Back in March, Microsoft and Oracle surprised many people by announcing that several key Oracle software products would be available on Azure -- a tie-up that at the time seemed as plausible as the proverbial flight of pigs.
Though they remain rivals, the companies complement each other in ways that have proven beneficial to customers. Oracle remains largely hidebound by an old-school business model of monetizing existing licenses and has become a cloud company only in the sense of creating cloud versions of existing applications that mainly appeal to current clients -- and few others.
Microsoft, on the other hand, has added one broadly appealing feature after another to Azure -- not merely hosted versions of Microsoft staples like SQL Server, but cutting-edge products like Hadoop and its own NoSQL DocumentDB. In doing so, Microsoft has wisely given Oracle customers (who are often also Microsoft customers) a connection to the rest of Microsoft's world.
How have Microsoft-and-Oracle customers fared in the six months since the union? For perspective, I reached out to Microsoft's Azure team with questions about Azure customers making use of Oracle products. (All replies were credited to Ryan McGee, Sr. Product Manager at Microsoft.)
InfoWorld: On balance, what are most Oracle customers running on Azure -- which applications, which services? That is, are they simply using basics like Oracle Database, or are they running full-blown, upmarket Oracle apps?
Microsoft: Oracle software — including Java, Oracle Database, and Oracle WebLogic Server on Azure. For many customers, database and middleware are where the conversation starts. But we're hearing increasingly that they are looking to move their higher-level Oracle apps next.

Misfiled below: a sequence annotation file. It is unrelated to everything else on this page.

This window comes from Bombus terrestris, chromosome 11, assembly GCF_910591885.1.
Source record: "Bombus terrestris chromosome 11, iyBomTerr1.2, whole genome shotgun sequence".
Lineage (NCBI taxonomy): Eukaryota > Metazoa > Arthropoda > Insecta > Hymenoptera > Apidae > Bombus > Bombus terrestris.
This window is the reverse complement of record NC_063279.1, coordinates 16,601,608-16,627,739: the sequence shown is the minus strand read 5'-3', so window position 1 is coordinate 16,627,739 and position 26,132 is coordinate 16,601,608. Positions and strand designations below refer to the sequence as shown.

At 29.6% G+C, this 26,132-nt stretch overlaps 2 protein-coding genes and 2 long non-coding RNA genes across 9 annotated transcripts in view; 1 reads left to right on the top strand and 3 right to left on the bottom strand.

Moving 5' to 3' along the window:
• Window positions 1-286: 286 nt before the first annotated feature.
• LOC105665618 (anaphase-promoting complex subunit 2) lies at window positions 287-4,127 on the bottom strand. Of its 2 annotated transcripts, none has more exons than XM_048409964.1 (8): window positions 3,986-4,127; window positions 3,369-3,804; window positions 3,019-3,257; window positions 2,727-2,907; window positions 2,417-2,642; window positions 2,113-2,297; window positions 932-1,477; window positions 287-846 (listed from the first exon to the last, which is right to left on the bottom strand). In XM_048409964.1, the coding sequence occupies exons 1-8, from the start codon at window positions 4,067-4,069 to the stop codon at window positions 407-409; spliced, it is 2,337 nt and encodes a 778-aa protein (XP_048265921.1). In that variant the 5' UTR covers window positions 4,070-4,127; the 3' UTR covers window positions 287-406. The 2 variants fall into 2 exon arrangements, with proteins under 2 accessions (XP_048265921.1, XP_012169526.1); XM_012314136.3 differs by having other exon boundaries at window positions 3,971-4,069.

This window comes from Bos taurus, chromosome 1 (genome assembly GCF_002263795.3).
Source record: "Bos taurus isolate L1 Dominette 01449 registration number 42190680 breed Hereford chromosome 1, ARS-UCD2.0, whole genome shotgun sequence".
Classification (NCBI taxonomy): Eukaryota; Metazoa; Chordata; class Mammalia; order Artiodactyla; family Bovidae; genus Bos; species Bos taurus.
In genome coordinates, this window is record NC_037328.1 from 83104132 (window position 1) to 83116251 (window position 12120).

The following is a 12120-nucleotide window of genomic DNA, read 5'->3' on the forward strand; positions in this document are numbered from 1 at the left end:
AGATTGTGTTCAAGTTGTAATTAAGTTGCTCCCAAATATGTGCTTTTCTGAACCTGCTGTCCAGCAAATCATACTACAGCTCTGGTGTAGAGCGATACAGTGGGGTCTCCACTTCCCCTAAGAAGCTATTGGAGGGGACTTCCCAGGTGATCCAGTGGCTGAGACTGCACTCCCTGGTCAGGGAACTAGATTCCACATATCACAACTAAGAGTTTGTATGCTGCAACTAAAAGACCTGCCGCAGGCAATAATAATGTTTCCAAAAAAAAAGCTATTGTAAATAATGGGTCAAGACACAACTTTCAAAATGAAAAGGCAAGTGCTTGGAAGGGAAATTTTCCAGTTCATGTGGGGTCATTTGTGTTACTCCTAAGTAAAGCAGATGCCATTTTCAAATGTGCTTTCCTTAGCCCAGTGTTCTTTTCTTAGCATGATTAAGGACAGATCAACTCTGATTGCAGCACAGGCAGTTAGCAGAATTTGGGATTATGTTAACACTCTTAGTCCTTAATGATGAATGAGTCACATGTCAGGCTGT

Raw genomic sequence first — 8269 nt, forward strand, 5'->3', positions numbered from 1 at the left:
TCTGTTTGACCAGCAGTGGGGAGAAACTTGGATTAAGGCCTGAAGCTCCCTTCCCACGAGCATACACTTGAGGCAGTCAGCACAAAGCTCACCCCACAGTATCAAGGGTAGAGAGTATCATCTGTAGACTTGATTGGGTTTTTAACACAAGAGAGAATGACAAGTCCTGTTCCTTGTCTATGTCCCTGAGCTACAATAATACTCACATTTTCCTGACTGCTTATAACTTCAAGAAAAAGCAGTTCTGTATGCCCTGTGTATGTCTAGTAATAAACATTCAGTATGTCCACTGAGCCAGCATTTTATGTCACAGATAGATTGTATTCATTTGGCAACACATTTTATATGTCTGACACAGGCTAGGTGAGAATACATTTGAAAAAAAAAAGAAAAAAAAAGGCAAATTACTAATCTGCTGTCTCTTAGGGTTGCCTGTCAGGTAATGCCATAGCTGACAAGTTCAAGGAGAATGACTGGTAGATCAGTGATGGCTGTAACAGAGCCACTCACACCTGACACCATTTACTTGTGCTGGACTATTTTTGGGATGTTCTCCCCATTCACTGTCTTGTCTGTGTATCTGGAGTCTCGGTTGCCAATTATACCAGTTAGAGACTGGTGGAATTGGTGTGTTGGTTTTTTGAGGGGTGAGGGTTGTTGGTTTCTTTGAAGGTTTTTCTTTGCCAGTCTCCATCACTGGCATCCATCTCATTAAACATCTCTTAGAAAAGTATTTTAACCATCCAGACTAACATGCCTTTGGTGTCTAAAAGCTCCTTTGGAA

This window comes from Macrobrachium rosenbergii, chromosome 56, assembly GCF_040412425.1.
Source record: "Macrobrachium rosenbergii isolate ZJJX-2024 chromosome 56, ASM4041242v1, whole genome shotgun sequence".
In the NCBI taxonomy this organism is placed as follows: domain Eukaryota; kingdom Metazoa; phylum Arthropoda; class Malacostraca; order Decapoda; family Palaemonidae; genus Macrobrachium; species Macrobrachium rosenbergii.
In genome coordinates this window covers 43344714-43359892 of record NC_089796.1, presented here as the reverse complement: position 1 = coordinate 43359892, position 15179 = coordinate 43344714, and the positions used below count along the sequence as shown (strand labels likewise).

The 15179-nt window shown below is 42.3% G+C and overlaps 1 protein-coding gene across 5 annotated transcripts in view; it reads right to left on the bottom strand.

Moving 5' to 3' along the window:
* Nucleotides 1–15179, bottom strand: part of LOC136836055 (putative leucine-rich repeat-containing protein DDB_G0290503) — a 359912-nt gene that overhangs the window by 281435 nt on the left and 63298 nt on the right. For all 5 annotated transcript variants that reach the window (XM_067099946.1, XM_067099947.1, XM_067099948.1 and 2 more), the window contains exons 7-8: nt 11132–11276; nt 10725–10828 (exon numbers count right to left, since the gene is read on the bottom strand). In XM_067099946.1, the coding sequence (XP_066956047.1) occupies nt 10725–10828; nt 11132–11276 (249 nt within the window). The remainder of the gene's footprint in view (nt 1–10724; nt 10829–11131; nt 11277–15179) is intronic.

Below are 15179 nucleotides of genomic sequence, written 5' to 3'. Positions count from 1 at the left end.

InfoWorld: Are [Azure customers] by and large bringing their own licenses, or are they buying anew? (Oracle customers can elect to port their own licenses if they use Oracle products on Azure.)
Microsoft: There is definitely a mix. For short-term projects, development environments, testing, and so on, we see a fair amount of uptake on our license-included VM images. For longer-term usage cases, customers often are redeploying licenses they already own.
InfoWorld: Do you believe at least some of the reason for customers transitioning to Oracle on Azure is as a preliminary step to transition away from Oracle entirely? Or does it seem like the customers in question are committed to Oracle and simply want a more flexible operating environment?
Microsoft: Flexibility is important to customers. They need a path to the cloud on their terms. Azure is an open platform that gives customers the flexibility they need to easily move their apps to the cloud. Demand is incredibly strong too: 57 percent of the Fortune 500 are using [Azure], so customers have a great choice with Azure that is enterprise-grade and fully supported today.
There's little question that more flexibility is better when dealing with a possible migration away from Oracle. EnterpriseDB (vendor of PostgreSQL, a common open source alternative to Oracle's database products) has noted that such migrations are less about technical issues and more about cost containment. If existing Oracle customers are interested in moving more of their Oracle infrastructure to Azure, it makes sense to see the shift as part of a larger cost-containment process.
Oracle's software revenues have gone up year over year for more than a decade now, but the portion of the money derived from new licenses has shrunk. The company has all but surrendered to Microsoft one of the best ways it could entice new customers: Provide software through a cloud service that's easy to consume and widely compatible with other business products. If Oracle has done this out of a misguided sense that the cloud is everyone else's business, it only proves the company has left much of its own future on the table.